Alaska Braces for Another Robust Salmon Harvest Season

Seafood filleting professional Phonpasith Keoduuangdy of 10th & M Seafoods fillets fresh Copper River sockeye salmon from Cordova to meet consumer demand at the Anchorage seafood shop. Photo by Margaret Bauman.

With commercial fisheries underway and a forecast of a record sockeye salmon harvest of 74 million fish, harvesters had already delivered over three million salmon by mid-June as hundreds of fishermen and processor workers headed west to Bristol Bay to await the anticipated red salmon surge.

Of the 3.3 million salmon listed in the Alaska Department of Fish and Game’s 2022 Preliminary Alaska Commercial Salmon Harvest blue sheet report more than 2.4 million of them were from the state’s western region, including 1.8 million sockeyes, 386,000 pink, 182,000 chum and about 1,000 each of Chinook and coho salmon, the bulk of them from the Alaska Peninsula. Kodiak area fisheries were also starting up, with some 218,000 salmon, including 169,000 sockeyes and 42,000 chum salmon delivered to processors.

Prince William Sound, including the famed Copper River drift gillnet fishery, had gotten off to a slow start in mid-May, with much ice still on the rivers, but as the weather warmed, the commercial fishery there had brought in an estimated 312,882 salmon, including 294,756 sockeyes, 10,058 Chinooks, 8,063 chums, 3,000 coho and 2,000 humpies in seven openers.

Pike Place Fish Market in Seattle was warning shoppers to call for the availability of the prized Copper River Chinook salmon, which were selling at $499.99 for a whole king by mid-June, down by 50% from the price those Chinooks commanded after the first opener in mid-May. Pike Place also had fillets of fresh Copper River kings for $69.98 a pound and Copper River sockeyes for $29.99 a pound, again down considerably in price from the week the fishery opened.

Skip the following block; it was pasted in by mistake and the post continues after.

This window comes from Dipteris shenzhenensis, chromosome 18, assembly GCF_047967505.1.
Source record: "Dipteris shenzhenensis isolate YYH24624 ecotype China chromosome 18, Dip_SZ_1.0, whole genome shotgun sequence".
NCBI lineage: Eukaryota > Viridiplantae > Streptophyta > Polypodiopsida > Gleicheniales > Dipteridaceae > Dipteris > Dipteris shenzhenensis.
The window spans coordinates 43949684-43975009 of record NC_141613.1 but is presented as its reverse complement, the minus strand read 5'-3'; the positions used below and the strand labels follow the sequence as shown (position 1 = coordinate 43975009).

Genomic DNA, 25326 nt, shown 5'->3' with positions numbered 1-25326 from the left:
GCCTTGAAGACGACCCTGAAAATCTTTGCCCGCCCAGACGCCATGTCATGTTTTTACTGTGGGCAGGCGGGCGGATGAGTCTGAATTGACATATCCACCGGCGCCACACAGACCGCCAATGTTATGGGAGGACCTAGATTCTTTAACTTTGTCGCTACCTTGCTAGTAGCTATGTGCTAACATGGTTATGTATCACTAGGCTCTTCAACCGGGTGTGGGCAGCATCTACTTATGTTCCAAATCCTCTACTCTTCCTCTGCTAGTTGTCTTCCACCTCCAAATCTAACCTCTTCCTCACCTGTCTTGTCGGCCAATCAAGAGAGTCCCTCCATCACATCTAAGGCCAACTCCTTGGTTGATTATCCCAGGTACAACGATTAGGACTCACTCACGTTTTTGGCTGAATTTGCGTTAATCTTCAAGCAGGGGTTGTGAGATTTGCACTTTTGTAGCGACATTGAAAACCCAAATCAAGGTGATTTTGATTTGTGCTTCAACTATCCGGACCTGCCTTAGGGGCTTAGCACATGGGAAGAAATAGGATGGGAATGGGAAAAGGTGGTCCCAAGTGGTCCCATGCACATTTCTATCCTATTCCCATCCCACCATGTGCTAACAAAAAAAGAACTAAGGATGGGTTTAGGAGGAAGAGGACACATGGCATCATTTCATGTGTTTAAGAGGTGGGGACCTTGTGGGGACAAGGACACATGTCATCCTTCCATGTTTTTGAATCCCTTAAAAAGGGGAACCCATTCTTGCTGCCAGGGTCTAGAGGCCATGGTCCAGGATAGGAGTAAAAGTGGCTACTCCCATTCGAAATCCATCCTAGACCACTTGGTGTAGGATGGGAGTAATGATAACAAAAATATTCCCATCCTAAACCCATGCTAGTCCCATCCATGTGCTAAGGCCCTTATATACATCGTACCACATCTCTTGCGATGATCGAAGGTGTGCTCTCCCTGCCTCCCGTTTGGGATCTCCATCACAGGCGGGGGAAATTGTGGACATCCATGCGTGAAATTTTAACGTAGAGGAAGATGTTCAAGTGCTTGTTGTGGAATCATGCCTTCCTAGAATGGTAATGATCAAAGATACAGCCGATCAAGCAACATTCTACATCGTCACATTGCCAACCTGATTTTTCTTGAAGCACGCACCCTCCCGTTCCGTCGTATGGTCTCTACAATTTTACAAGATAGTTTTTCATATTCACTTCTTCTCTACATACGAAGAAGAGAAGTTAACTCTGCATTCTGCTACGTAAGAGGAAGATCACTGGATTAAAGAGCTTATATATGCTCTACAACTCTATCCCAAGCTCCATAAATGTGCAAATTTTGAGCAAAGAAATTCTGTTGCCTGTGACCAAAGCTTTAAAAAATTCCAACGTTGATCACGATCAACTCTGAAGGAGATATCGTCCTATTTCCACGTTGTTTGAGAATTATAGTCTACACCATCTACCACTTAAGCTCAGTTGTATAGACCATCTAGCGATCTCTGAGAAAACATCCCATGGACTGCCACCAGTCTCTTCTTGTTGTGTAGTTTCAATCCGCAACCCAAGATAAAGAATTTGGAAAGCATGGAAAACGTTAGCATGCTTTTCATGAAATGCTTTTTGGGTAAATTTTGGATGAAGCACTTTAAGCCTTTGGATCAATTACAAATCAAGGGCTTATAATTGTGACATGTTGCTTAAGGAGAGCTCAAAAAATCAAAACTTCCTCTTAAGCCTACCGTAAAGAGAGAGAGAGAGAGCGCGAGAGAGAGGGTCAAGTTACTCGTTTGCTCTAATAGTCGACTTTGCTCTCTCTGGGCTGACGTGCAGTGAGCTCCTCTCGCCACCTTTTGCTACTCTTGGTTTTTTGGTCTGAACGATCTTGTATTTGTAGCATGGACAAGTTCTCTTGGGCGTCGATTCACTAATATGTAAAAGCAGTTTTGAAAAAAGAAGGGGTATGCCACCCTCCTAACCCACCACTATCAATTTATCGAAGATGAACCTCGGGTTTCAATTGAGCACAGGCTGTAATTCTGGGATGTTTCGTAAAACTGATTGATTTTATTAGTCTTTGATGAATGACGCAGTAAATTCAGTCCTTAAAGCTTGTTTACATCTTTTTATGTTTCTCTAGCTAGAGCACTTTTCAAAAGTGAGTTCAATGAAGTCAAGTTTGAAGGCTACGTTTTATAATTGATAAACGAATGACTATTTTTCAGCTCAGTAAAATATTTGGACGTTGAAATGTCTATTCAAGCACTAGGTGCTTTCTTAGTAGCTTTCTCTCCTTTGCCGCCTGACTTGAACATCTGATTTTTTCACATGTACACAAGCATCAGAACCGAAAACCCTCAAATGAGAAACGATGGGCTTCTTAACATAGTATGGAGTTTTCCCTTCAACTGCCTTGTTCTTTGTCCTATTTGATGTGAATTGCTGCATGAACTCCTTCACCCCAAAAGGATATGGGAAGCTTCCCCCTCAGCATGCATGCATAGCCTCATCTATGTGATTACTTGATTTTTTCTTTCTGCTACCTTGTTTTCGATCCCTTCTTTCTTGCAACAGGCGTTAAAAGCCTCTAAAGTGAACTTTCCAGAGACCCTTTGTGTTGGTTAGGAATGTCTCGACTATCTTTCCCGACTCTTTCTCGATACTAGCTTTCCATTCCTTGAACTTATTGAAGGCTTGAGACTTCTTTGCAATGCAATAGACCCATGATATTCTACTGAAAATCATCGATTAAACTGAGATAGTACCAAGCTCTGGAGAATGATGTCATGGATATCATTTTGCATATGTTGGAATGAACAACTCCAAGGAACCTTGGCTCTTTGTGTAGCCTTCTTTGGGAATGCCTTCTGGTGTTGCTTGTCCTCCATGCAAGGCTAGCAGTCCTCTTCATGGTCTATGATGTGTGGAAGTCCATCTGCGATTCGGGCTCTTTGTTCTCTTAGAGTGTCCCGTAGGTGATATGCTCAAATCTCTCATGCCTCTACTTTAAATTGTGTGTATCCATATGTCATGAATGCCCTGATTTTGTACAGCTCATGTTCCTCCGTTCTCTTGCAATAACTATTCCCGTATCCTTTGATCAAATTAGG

Retail availability of Copper River sockeyes was slim by June 17. 10th & M Seafoods in Anchorage said they had some coming from the district’s eighth opener, at $13.95 a pound, but supermarkets were already switching to lower priced fresh wild Alaska sockeye from other areas of the state.

“While salmon harvest totals are below year-to-date figures, volumes are usually so low at this stage of the season that it is much too early to draw any conclusions about the overall strength of runs,” said Sam Friedman, a research analyst with McKinley Research Group LLC in Anchorage, who produces weekly reports during the salmon season on behalf of the Alaska Seafood Marketing Institute,

Friedman noted that the harvest to date in Prince William Sound, mostly from the Copper River district, was up dramatically from the year-to-date harvests from 2020 and 2021, but still below the five-year average. “The seafood trade press reports higher volumes of Copper River sockeye this year is contributing to declines in prices from particularly high values reported before the season,” Friedman said. “Fishing has been slower this year in the southern Alaska Peninsula, a region that has been an early-season hotspot in recent years.”